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HERMAN HERTZBERGER
 
 
 
 
  Name   Herman Hertzberger
       
  Born   July 6, 1932
       
  Died    
       
  Nationality   the Netherlands
       
  School    
       
  Official website    
     
       
       
     
 
BIOGRAPHY        
   

The enduring Dutch legacy of a socially committed architecture
tempered by strong functionalist beliefs found in Herman
Hertzberger one of its most eloquent practitioners. Admired as
much for his pedagogy as for his built work and theoretical
writings, Hertzberger has maintained active participation in all
three disciplines. He has taken the term codetermination as a sort
of creed, one that speaks of the duality of structure and in-fill
as well as of the need for inhabitants to participate in some
meaningful way in the construction of their individual habitats.
As for the latter, Hertzberger has written, “The architect's task
is above all to apply more than cut-to-fit, readymade solutions
and as much as possible to free in the users themselves whatever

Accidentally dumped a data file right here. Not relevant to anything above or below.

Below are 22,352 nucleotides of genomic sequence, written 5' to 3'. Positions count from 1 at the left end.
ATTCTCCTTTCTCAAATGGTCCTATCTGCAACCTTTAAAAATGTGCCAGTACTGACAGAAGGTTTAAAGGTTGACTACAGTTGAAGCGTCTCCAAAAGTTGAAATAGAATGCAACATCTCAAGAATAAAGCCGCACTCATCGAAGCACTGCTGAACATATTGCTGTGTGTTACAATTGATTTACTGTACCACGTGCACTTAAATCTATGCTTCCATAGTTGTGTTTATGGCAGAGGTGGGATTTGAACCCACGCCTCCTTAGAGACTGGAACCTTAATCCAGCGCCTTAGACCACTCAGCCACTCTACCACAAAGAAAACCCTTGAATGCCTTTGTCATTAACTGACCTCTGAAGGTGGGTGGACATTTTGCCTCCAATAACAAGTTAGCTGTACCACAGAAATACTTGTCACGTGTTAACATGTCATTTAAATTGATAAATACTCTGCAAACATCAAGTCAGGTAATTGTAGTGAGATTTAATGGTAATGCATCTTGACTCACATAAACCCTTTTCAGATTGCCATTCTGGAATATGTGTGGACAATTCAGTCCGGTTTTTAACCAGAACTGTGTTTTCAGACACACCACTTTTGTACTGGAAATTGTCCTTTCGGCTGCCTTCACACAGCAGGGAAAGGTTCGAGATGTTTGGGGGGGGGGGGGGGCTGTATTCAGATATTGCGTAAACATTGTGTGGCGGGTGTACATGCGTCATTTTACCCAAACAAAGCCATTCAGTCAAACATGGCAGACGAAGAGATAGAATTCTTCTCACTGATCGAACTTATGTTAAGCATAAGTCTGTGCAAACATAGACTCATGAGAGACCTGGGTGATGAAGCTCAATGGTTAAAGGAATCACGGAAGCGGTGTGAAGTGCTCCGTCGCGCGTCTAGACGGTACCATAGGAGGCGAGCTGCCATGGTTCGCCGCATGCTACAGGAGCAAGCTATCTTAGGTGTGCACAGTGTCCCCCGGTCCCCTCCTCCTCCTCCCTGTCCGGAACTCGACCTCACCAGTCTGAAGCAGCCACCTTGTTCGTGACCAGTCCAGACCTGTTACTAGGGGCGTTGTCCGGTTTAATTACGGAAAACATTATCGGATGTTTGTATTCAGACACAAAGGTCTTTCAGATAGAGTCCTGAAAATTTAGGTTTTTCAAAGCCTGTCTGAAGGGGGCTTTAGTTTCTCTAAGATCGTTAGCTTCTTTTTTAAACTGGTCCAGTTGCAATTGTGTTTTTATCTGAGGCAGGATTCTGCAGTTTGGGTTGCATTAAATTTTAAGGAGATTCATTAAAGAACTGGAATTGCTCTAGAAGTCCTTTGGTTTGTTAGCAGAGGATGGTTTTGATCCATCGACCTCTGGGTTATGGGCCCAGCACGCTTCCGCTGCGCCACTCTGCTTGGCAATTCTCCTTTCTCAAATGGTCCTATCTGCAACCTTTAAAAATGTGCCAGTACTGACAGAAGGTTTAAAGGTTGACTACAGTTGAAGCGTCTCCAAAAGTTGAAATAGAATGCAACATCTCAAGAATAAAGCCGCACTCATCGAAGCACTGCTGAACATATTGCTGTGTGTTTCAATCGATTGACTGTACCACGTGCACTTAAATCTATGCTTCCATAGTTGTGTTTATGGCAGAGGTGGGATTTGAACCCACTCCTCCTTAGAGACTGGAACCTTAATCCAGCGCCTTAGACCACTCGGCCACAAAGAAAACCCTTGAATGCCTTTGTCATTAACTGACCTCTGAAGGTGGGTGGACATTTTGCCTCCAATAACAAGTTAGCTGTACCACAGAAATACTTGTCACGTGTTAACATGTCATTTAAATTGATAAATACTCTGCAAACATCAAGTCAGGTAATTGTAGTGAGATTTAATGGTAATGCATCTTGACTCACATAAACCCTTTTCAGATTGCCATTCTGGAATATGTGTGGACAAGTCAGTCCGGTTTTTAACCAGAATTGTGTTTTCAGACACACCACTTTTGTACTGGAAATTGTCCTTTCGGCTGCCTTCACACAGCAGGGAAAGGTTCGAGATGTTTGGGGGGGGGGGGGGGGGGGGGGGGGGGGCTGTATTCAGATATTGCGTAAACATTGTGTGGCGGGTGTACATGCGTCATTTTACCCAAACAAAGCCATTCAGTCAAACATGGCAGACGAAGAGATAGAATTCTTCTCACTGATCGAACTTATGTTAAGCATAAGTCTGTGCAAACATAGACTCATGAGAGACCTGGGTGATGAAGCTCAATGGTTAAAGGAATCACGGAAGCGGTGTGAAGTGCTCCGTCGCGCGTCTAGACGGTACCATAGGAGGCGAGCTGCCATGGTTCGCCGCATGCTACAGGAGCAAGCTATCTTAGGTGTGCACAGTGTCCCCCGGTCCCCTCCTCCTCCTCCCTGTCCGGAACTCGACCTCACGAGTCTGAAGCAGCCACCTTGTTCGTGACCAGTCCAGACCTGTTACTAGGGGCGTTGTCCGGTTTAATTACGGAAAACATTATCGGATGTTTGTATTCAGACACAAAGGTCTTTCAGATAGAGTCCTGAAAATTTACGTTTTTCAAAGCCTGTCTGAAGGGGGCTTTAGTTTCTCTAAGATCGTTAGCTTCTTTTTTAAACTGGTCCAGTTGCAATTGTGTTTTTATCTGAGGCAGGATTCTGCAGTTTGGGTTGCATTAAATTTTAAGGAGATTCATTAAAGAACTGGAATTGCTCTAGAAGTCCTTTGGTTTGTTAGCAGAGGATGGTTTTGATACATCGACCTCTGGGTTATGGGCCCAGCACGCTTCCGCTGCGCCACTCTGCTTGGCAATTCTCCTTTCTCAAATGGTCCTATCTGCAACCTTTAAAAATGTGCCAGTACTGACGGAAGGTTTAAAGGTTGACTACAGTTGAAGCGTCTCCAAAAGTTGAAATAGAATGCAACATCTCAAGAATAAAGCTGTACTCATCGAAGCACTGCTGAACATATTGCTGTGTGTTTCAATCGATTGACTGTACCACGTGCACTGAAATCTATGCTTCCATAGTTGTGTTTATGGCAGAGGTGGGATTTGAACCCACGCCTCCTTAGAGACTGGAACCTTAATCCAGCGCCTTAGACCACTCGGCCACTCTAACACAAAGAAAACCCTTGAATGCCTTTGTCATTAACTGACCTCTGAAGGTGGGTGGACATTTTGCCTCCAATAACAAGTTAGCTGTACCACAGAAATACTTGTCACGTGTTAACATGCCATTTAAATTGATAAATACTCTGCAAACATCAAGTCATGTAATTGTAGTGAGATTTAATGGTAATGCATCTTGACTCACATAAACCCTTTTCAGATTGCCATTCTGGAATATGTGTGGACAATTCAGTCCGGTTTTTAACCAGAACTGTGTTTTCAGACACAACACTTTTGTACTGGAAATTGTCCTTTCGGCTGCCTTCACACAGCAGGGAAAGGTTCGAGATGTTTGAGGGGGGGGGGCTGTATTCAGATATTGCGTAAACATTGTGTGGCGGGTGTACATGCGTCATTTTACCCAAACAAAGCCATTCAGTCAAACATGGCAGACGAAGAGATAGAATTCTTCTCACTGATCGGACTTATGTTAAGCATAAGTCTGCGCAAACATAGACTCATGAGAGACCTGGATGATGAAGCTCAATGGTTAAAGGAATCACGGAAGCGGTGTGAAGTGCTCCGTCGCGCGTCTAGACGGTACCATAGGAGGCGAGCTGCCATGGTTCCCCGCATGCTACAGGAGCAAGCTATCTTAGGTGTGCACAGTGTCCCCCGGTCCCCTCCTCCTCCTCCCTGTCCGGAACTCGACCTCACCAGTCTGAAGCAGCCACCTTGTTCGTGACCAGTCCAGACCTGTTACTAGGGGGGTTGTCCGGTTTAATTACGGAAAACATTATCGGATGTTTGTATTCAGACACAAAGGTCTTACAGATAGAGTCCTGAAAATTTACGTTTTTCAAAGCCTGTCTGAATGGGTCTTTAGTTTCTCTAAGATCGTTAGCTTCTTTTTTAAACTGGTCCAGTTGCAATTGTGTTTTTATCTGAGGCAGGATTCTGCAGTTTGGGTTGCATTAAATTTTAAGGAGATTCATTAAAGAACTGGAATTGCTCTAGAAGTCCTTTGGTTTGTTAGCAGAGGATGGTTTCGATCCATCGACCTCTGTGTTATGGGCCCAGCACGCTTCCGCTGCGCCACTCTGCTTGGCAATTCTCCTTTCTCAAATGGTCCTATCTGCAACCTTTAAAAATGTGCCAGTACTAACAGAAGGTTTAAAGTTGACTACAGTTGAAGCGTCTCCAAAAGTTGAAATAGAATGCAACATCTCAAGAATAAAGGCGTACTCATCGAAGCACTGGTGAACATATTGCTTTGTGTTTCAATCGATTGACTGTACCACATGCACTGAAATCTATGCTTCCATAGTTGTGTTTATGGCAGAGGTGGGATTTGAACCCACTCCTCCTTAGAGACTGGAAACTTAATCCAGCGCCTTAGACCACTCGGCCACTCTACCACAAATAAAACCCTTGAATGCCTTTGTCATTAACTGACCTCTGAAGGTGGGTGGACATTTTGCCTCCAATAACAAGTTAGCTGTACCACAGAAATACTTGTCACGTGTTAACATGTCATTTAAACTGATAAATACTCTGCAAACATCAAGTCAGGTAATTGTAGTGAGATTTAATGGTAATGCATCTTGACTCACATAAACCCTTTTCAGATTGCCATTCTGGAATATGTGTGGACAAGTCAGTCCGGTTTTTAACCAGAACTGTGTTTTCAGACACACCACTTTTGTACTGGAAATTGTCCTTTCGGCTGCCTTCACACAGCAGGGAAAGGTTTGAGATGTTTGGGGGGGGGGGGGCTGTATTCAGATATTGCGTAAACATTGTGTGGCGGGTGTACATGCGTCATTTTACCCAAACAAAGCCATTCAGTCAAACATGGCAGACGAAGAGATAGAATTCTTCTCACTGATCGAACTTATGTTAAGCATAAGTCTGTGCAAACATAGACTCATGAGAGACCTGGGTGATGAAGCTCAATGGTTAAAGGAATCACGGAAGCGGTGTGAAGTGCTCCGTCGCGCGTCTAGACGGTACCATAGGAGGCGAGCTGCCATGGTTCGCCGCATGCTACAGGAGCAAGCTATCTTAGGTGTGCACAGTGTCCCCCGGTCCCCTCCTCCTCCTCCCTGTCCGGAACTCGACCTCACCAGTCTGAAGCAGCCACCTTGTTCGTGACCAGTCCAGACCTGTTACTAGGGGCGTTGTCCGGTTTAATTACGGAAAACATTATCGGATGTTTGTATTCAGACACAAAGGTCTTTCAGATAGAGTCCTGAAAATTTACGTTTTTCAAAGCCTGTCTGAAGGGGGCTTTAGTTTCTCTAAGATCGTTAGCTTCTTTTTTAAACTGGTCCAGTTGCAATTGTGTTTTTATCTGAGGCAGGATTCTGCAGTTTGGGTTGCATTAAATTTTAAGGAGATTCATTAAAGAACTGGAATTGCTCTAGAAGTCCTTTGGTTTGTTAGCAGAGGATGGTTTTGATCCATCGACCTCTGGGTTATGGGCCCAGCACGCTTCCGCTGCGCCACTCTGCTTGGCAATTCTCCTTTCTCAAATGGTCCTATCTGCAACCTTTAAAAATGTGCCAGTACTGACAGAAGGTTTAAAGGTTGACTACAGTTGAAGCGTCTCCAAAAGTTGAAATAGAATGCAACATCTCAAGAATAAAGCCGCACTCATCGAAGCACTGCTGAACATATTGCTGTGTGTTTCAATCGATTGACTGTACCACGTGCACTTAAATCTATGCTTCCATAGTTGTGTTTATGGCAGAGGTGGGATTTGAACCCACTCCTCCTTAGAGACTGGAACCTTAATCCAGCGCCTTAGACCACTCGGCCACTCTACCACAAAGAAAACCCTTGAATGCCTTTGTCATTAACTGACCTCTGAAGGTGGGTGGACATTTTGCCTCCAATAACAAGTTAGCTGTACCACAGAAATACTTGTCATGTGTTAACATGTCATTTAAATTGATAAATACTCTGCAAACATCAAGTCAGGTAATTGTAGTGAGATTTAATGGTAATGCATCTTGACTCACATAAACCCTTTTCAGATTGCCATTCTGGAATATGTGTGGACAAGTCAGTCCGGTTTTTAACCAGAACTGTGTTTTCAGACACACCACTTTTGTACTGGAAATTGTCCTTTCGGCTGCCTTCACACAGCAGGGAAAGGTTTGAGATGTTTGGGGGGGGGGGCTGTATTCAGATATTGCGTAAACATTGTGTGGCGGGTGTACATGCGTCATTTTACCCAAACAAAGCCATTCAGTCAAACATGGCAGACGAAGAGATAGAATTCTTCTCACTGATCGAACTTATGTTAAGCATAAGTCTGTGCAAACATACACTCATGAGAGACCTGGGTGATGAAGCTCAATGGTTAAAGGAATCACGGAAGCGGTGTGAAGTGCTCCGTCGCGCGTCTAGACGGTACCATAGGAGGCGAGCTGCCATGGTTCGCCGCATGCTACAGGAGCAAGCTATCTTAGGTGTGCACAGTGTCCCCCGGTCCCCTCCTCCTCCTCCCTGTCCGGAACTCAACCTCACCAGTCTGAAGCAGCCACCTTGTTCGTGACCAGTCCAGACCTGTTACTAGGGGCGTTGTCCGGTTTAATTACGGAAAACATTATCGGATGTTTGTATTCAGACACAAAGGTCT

they think they need, by evoking images in them which can lead
to their own personally valid solutions.”

Hertzberger began his career as a follower of Aldo van Eyck
during the latter’s early days with the Team X (10) group. The
two architects, along with Jaap Bakema, shared editorship of
the prominent Dutch architectural journal Forum from 1959 to
1963, four fertile years in which a new approach to architecture,
one promulgated most publicly by the Team X group, was de-
tailed and comprehensively theorized. Characterized by a nonhi-
erarchical design layout and fiercely polemical writings (many
by the editors themselves), the Forum of these years emerged as
one of the most important and singular voices in opposition
to the instrumentalized functionalism of prewar architecture as
characterized by Walter Gropius, Ludwig Mies van der Rohe,
and Le Corbusier,

Hertzberger's experience at Forum played a pivotal role in
the creation of the Dutch School of structuralism, of which he
was to become the principal proponent. Following Team X's
attempt to triumph over the functionalist divisions of CIAM
(Congrés Internationaux d’Architecture Moderne), structural-
ism proposed an integrative approach to a building's functions,
emphasizing a multiplicity of elements in a loose, complex pat-
tern, with the whole subordinated to a single, homogeneous
structural principle. The legibility that results would exist within
the discrete units as well as throughout the entirety of the build-
ing. Patterns of relations between the user and the built environ-